In today’ post, my goal is to educate you about the Army Combat Action Badge. I’m a big fan of military awards, badges, and military history.
The Army Combat Action Badge, or CAB, is a relatively new award that was approved in 2005. Similar in nature to the CIB (Combat Infantry Badge), the CAB is intended for Soldiers who “personally engage, or are engaged by the enemy” in areas where hostile fire pay or imminent danger pay is authorized.
The idea of the CAB, however, is not that new. Since 1943, when the CIB was introduced, other branches have been arguing for their very own badges. For a long time, Soldiers often wore their own “make shift” awards that were unofficial and worn in violation of the uniform standards. From 1943, the years in Vietnam up until the Global War on Terrorism, the Army was never able to gain enough momentum to create a badge to recognize Soldiers in contact that were not Infantrymen. Proudly, the Armor community began to re-ignite the issue as we pushed into Iraq.
Many tank crewmen saw direct-fire contact from their tanks and then began to kick in doors alongside the Infantry. Still, they were not given recognition. Initially, the CAB was known as the Close Combat Badge, or CCB. The original intent behind this award was to recognize non-Infantry Soldiers who were doing an Infantry duty in combat. That all changed in 2005 when MPs in Afghanistan began to question why MPs were unable to receive the CCB despite the nature of combat they were experiencing. Finally, in 2005 General Schoomaker authorized the Combat Action Badge.
How do you qualify for the Army Combat Action Badge? What are the qualifications and requirements? Here’s what I found online:
Awarded to U.S. Armed Forces personnel after September 18, 2001 for performing duties in an area where hostile fire or imminent danger pay is authorized, as well as for those personally present and actively engaging or being engaged by the enemy while performing satisfactorily in accordance with the prescribed rules of engagement. Not limited by serviceman’s branch or military occupational specialty, but is authorized for wear solely on U.S. Army uniforms. ~ USAMM.com
The CAB Design
What does the Combat Action Badge look like? Here are some good descriptions I found while conducting my research online.
The Combat Action Badge was originally planned as a ribbon which was to have been known as the “Combat Recognition Ribbon” (similar to the Navy/Marine Corps Combat Action Ribbon created in 1969). However, as ribbons are generally seen as less prestigious than medals and badges, the CAB was then proposed as the “Close Combat Badge” (or CCB), thus granting the award badge status vice ribbon. This was to be a combat award only for soldiers who did not hold the infantry military occupational specialty (MOS), but who were deployed specifically to fulfill an infantry duty. ~ Wikipedia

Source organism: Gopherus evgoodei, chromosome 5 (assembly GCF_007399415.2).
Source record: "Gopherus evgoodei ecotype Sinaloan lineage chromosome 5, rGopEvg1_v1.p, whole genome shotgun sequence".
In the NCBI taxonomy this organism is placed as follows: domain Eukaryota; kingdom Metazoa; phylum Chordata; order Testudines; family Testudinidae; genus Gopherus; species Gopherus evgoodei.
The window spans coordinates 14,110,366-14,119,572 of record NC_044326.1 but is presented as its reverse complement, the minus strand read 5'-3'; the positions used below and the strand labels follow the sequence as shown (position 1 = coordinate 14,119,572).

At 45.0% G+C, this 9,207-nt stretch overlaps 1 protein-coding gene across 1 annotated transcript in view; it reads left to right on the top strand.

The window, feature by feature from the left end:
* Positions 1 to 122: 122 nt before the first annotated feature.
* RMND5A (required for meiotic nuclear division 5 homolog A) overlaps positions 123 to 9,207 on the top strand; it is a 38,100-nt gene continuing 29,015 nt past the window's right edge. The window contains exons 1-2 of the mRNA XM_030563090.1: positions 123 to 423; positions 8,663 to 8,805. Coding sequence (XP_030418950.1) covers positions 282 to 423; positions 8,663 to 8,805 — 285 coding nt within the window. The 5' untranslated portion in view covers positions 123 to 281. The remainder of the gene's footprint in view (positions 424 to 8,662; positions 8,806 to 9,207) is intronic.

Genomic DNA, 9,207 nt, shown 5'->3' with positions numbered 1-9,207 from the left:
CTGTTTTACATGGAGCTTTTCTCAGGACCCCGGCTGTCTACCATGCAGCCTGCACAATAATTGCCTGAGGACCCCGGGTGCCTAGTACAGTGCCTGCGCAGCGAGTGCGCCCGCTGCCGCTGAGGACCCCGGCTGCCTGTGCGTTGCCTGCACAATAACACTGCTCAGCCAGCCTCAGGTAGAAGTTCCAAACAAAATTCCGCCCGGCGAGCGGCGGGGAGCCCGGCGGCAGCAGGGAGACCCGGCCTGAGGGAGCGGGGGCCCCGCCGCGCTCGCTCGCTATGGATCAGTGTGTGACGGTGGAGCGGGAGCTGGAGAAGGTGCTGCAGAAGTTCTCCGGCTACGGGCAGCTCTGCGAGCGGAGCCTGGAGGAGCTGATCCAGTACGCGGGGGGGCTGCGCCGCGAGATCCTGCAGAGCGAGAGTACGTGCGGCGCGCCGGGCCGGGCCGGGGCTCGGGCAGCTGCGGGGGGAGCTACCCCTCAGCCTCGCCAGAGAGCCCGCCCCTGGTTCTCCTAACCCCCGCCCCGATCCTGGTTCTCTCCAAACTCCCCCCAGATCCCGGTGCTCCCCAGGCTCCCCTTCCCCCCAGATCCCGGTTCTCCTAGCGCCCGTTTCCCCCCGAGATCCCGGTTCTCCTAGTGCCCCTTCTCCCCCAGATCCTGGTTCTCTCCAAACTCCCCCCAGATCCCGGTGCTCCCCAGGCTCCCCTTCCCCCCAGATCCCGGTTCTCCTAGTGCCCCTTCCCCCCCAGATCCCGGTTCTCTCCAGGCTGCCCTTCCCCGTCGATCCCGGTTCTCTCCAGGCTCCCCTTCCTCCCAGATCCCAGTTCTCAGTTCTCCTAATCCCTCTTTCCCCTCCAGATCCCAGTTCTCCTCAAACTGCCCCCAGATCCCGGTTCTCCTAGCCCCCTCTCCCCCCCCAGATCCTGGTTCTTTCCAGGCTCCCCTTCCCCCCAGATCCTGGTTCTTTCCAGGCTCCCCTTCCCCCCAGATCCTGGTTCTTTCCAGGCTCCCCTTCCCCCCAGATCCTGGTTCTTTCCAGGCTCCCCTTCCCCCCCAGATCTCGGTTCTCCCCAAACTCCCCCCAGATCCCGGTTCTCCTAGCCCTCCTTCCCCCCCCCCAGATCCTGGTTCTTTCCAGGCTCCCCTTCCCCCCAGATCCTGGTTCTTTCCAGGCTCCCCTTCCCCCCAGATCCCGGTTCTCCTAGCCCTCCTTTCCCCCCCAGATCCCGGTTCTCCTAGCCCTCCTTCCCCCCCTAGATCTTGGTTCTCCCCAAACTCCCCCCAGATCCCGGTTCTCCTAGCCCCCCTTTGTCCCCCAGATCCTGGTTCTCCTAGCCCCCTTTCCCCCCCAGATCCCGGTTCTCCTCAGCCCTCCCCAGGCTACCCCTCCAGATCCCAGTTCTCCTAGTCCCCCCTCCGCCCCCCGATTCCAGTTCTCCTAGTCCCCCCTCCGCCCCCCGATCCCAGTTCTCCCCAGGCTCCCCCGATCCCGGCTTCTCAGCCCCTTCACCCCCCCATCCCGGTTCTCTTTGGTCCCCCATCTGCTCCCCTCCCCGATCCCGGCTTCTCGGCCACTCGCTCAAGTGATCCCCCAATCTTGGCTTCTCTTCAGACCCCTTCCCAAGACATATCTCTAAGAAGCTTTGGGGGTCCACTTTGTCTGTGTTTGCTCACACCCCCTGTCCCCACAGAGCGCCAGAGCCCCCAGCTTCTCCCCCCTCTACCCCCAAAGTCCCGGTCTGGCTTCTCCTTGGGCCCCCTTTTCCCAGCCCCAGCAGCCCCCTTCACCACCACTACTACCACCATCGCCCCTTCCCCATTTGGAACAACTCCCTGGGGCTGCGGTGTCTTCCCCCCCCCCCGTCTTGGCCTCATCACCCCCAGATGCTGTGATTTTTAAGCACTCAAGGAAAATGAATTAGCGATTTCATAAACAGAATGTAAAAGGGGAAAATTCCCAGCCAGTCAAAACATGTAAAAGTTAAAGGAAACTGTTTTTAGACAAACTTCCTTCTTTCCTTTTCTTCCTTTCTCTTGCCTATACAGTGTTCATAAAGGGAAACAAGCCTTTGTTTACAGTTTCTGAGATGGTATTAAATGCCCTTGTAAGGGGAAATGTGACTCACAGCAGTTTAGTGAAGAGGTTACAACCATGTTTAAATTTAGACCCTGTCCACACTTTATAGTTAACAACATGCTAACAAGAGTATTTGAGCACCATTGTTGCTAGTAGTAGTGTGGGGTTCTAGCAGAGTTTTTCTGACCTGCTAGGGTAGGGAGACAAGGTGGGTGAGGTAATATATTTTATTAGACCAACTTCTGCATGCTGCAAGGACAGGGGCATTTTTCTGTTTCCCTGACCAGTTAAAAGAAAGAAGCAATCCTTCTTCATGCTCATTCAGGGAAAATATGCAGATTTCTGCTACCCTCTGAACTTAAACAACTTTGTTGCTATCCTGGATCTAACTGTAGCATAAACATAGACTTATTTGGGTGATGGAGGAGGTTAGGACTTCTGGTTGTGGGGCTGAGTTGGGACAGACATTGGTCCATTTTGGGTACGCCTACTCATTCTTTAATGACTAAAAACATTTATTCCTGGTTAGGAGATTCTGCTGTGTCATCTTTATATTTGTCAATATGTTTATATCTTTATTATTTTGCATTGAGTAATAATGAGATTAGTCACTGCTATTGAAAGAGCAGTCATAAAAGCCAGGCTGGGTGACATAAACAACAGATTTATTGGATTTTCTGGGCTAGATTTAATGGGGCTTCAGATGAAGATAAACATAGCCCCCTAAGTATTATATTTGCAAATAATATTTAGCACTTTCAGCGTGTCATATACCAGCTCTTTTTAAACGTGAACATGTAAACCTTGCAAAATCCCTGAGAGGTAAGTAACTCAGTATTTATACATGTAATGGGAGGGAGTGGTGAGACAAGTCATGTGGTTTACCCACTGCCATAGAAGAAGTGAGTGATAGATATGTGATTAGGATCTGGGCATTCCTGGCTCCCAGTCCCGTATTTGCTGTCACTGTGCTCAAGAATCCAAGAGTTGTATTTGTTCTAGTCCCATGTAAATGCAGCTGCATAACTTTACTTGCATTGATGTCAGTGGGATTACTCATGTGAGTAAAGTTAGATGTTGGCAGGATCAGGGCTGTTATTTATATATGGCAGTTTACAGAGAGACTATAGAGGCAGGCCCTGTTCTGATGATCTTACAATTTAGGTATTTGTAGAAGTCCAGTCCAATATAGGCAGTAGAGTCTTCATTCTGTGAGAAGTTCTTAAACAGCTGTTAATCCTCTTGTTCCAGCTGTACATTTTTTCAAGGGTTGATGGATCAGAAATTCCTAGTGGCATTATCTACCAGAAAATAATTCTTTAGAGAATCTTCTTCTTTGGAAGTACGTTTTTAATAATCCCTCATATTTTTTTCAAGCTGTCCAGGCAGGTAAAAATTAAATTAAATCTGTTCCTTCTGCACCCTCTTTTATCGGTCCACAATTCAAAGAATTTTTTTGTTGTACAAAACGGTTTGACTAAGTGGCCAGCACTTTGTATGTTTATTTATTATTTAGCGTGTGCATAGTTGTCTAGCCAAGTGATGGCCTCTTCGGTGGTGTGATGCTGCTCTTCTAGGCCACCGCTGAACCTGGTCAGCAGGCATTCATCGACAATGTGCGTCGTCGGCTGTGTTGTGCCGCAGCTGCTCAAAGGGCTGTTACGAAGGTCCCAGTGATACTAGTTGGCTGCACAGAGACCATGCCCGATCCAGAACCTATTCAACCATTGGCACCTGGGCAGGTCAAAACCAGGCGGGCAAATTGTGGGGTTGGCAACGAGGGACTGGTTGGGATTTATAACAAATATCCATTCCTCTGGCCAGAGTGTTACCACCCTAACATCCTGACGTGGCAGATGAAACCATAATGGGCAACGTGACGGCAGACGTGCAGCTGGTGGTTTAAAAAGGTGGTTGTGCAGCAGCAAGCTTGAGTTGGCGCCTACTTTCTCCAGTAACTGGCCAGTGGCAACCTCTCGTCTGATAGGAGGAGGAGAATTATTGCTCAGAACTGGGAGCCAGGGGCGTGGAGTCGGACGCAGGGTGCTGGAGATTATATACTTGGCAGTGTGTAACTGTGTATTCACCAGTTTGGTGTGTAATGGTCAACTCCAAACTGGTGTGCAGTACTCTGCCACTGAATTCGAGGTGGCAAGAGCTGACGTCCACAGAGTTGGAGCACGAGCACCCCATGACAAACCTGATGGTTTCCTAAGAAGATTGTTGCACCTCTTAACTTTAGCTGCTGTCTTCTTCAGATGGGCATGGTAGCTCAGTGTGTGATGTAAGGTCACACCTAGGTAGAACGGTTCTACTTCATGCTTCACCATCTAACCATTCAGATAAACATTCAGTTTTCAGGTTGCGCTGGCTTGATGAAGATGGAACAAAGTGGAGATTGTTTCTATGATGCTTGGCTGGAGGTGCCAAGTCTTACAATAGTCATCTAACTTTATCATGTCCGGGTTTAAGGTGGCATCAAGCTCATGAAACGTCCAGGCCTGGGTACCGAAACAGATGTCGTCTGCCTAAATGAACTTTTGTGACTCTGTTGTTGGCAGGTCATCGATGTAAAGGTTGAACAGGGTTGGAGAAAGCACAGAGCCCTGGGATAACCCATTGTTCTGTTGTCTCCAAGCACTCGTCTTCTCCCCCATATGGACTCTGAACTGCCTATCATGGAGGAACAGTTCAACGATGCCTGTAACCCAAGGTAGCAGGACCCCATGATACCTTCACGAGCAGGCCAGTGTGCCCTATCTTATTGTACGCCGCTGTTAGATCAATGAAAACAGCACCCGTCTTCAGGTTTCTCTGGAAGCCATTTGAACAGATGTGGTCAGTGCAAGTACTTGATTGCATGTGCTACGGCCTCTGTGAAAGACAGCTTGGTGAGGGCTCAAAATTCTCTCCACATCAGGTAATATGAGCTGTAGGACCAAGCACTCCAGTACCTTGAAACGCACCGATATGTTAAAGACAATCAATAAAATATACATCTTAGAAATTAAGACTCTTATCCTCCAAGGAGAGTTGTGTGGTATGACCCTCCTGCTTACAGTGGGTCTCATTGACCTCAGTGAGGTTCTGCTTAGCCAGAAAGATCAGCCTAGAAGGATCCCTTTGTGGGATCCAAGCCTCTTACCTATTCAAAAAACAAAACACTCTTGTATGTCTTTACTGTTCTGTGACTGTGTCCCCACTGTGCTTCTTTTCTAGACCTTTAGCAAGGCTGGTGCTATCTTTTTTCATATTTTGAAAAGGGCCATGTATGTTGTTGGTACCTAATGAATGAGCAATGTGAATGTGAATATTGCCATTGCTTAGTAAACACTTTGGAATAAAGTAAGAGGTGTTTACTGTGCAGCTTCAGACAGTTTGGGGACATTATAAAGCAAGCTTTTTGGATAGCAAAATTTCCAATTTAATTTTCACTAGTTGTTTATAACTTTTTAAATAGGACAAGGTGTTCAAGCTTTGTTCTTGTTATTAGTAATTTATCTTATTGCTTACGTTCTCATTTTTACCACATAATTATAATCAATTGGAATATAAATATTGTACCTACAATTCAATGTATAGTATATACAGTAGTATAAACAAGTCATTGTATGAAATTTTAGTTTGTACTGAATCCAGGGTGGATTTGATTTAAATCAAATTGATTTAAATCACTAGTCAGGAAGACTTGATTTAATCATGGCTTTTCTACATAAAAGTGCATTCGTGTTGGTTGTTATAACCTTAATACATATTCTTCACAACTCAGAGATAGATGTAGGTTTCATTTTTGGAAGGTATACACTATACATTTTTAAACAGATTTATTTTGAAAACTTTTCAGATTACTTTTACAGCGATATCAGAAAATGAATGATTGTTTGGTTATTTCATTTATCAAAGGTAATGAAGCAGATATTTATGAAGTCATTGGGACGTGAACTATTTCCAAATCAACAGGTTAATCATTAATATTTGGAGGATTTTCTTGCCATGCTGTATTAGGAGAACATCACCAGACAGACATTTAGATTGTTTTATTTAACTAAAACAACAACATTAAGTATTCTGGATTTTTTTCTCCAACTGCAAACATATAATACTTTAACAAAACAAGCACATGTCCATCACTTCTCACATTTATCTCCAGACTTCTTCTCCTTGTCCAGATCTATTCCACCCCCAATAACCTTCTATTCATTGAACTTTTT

The emblem features a rectangle supporting both an M9 bayonet and M67 grenade wrapped with an oak wreath. Stars are added at the top to indicate subsequent awards: one star for the second award, two stars for the third award, and three stars for the fourth award. The CAB was originally planned as a ribbon known as the “Combat Recognition Ribbon,” however, the CAB was later proposed as the “Close Combat Badge” (or CCB) for added prestige. This was to be a combat award only for soldiers who did not hold the infantry military occupational specialty (MOS), but who were deployed specifically to fulfill an infantry duty. Approved by the U.S. Army on May 2, 2005, the CAB can be retroactively awarded to soldiers of all MOSs who engaged in combat after September 18, 2001. ~ USAMM.com
I think the badge is beautiful. You can see a picture of it below. You can click on the image below to be redirected to Amazon to take a closer look at one.
Now, something that I misunderstood about the CAB, and I believe many others do as well, is that the CAB is an award that is branch and MOS irrelevant. The primary requirement to receive a CAB, as outlined in HQDA LTR 600-05-1, states that the Soldier simply not be assigned/attached to a unit that would qualify the Soldier for a CIB. However, this seems extremely contrary to what I have seen across the force. For example, if you are a 19K and serve in an Infantry Battalion, you will most likely receive a CAB rather than a CIB. According to the Chief of Staff’s (General Peter Schoomaker) intent it seems like as long as you are assigned/attached to a CIB qualified unit, you should get a CIB. Perhaps someone could confirm or deny this?
Wearing the Badge
The bayonet and grenade badge is worn IAW AR 670-1…basically the same standard for how a CIB is worn. It is only worn on Army uniforms. The CAB provides special recognition, and rightfully so, for those who engage or are engaged by the enemy. The CAB may be awarded by any commander who is delegated authority by the Secretary of the Army during wartime. As a 19A, the CAB is a dearly held recognition and, personally, sets us apart from the Infantry.
In conclusion, this is my best information about the Army Combat Information Badge, aka the CAB. We would love to hear from any of you who have received this prestigious award. Please tell us more and share your story how you earned it. I’d also love if you could post a citation of your award in the comment section below. Thank you for your service!